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Image Caption
Typical circulation control airfoil showing Coanda jet and surrounding streamlines. Flow is from left to right. The jet is depicted by the thick group of streamlines at the trailing edge of the airfoil. Streamlines are colored by increasing velocity magnitude from blue to red.
  
From:
Application: Navy Successfully Simulates Effect that May Improve Low-Speed Maneuverability
Posted Thu March 27, 2003 @11:47AM
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Application By Joseph Slomski and Tom Marino
Research Engineers
Naval Surface Warfare Center, Carderock Division
Bethesda, Maryland

The Naval Surface Warfare Center (NSWC) has successfully simulated the Coanda effect using computational fluid dynamics (CFD) which may help improve low-speed maneuverability of ships and planes. The engineers demonstrated that by blowing air out of a strategically located slot in an airfoil, the rear stagnation point could be moved further aft along the trailing edge of the airfoil, thereby increasing lift. The military has worked on a number of potential applications for this effect, such as making it possible for submarines moving at low speeds to make sharp turns. The key to the advance made by the NWSC was the use of the Reynolds stress model for predicting turbulence in the jet, which the research shows is far more accurate than the more common k-epsilon models.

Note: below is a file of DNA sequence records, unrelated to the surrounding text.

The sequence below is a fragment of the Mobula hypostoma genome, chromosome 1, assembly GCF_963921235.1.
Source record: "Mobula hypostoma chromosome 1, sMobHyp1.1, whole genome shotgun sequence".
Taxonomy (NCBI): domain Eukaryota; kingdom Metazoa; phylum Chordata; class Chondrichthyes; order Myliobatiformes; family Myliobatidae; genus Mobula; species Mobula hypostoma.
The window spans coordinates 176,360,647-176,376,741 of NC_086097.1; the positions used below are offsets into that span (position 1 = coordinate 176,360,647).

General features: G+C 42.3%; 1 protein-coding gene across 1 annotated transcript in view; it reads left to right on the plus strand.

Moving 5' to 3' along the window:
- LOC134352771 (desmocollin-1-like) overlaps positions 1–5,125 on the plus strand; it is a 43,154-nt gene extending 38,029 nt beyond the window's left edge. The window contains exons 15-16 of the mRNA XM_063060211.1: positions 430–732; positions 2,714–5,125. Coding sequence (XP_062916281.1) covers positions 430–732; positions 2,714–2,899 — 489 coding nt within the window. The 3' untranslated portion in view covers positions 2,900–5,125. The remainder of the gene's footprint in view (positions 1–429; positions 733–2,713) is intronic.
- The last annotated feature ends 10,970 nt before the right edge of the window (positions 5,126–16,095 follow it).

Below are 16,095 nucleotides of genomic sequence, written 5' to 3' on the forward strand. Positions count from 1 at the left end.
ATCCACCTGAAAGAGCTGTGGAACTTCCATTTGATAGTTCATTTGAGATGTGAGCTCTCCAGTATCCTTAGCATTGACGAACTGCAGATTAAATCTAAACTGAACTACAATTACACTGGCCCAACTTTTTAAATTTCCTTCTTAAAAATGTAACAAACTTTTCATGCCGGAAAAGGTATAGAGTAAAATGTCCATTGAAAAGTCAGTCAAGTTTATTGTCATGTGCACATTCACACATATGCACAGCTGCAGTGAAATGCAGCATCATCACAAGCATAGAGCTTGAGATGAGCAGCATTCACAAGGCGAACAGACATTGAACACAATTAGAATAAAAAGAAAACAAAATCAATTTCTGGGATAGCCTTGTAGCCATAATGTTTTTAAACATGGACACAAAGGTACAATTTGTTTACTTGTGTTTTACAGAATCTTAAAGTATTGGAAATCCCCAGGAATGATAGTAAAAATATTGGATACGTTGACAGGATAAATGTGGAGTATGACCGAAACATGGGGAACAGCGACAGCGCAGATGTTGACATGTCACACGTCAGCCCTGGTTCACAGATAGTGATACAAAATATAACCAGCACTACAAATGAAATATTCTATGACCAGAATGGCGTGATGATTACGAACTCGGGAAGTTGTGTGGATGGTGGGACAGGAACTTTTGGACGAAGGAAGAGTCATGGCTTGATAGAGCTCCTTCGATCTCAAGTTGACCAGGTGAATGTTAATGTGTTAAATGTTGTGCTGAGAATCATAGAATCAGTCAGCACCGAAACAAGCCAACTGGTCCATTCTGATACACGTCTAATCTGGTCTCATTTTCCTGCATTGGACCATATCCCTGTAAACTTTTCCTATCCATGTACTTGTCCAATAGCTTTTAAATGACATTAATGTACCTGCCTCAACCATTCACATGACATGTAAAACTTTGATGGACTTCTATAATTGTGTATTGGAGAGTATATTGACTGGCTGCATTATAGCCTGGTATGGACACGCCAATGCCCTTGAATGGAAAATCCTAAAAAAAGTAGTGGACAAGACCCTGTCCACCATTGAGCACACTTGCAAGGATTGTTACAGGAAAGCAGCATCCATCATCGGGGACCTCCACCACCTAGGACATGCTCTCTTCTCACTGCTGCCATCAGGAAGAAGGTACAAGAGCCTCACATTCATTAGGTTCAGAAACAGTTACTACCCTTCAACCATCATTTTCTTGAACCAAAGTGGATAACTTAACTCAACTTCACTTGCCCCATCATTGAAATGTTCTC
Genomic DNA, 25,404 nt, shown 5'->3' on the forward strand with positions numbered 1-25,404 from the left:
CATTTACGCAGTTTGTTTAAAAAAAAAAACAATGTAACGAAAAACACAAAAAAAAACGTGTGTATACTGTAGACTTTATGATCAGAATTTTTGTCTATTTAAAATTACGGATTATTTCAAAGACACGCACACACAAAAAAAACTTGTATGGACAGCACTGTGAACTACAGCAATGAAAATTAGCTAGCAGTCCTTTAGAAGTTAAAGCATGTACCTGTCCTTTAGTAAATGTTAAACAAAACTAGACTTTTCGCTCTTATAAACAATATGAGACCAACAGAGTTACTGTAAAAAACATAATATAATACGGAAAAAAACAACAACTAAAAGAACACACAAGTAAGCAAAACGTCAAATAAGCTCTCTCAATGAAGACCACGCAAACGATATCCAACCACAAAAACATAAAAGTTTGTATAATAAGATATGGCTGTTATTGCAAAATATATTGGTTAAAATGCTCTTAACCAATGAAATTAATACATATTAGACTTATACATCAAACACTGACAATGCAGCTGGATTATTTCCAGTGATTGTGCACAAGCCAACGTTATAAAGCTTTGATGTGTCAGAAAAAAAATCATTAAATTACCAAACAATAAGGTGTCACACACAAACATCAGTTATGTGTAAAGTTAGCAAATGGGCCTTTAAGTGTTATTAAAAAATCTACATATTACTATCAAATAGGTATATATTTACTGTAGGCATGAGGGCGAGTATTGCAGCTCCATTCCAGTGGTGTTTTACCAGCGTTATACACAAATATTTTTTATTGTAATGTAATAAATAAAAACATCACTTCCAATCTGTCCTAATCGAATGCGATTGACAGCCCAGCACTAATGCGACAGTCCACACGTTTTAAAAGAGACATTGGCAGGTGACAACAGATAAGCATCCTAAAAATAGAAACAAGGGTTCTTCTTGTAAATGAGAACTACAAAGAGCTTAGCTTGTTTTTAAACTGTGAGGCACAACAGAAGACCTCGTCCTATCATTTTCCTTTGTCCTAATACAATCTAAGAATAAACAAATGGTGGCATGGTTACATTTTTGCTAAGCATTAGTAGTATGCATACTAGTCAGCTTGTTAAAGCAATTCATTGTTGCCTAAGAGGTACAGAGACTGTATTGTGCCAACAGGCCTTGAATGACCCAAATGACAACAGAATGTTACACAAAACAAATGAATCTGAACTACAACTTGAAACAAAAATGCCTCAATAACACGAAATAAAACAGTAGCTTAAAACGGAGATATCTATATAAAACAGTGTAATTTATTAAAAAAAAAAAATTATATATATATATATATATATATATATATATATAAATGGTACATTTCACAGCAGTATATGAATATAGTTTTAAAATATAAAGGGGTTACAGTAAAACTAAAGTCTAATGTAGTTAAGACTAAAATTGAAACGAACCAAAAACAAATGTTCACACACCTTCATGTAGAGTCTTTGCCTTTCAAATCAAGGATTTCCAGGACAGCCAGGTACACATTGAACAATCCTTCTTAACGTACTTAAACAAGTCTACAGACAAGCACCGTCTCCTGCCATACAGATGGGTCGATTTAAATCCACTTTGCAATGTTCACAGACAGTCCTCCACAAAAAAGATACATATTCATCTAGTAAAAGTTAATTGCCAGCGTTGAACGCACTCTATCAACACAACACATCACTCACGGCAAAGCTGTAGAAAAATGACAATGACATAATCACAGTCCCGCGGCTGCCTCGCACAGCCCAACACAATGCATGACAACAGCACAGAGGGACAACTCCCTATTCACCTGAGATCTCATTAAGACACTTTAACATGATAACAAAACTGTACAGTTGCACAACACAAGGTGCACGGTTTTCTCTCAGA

The Naval Surface Warfare Center is the principal Navy resource, national focal point and international leader in surface and undersea vehicle science, ship systems and related maritime technology. A major technical component of the Naval Sea Systems Command, the Division is a source of innovative technology for other national priorities such as environment, energy and transportation. The Division is responsible for research, development, test and evaluation, fleet support, and in-service engineering for surface and undersea vehicles, including hull, machinery and electrical systems, and propulsors. It conducts logistics research and development, and provides support to the Maritime Administration and the maritime industry. The technical leadership areas of the Carderock Division include materials, structures, ship protection systems, vehicle concepts, hydrodynamics, acoustic and electromagnetic signatures, environmental protection systems, and logistics.

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